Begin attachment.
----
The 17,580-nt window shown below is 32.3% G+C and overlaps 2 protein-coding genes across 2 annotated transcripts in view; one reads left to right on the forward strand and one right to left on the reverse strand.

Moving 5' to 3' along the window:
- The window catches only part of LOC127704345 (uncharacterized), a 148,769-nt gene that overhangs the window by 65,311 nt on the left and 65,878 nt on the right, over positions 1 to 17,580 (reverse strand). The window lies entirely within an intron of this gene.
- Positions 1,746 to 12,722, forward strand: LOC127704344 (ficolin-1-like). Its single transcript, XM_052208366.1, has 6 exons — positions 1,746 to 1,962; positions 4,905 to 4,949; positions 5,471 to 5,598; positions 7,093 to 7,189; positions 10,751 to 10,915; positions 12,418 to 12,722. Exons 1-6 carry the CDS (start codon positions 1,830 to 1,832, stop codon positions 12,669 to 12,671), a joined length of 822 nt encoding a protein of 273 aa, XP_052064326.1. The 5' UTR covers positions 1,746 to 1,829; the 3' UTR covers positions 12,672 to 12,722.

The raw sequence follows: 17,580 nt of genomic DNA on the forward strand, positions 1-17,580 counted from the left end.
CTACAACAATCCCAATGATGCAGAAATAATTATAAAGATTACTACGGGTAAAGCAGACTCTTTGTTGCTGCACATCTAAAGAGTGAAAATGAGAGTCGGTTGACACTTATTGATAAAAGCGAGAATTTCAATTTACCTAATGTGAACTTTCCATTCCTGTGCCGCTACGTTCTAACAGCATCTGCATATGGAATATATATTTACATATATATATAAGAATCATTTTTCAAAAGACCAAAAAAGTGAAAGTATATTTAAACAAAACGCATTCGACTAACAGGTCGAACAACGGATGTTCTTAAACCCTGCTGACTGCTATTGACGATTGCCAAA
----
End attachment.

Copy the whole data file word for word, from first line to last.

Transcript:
The 17,580-nt window shown below is 32.3% G+C and overlaps 2 protein-coding genes across 2 annotated transcripts in view; one reads left to right on the forward strand and one right to left on the reverse strand.

Moving 5' to 3' along the window:
- The window catches only part of LOC127704345 (uncharacterized), a 148,769-nt gene that overhangs the window by 65,311 nt on the left and 65,878 nt on the right, over positions 1 to 17,580 (reverse strand). The window lies entirely within an intron of this gene.
- Positions 1,746 to 12,722, forward strand: LOC127704344 (ficolin-1-like). Its single transcript, XM_052208366.1, has 6 exons — positions 1,746 to 1,962; positions 4,905 to 4,949; positions 5,471 to 5,598; positions 7,093 to 7,189; positions 10,751 to 10,915; positions 12,418 to 12,722. Exons 1-6 carry the CDS (start codon positions 1,830 to 1,832, stop codon positions 12,669 to 12,671), a joined length of 822 nt encoding a protein of 273 aa, XP_052064326.1. The 5' UTR covers positions 1,746 to 1,829; the 3' UTR covers positions 12,672 to 12,722.

The raw sequence follows: 17,580 nt of genomic DNA on the forward strand, positions 1-17,580 counted from the left end.
CTACAACAATCCCAATGATGCAGAAATAATTATAAAGATTACTACGGGTAAAGCAGACTCTTTGTTGCTGCACATCTAAAGAGTGAAAATGAGAGTCGGTTGACACTTATTGATAAAAGCGAGAATTTCAATTTACCTAATGTGAACTTTCCATTCCTGTGCCGCTACGTTCTAACAGCATCTGCATATGGAATATATATTTACATATATATATAAGAATCATTTTTCAAAAGACCAAAAAAGTGAAAGTATATTTAAACAAAACGCATTCGACTAACAGGTCGAACAACGGATGTTCTTAAACCCTGCTGACTGCTATTGACGATTGCCAAA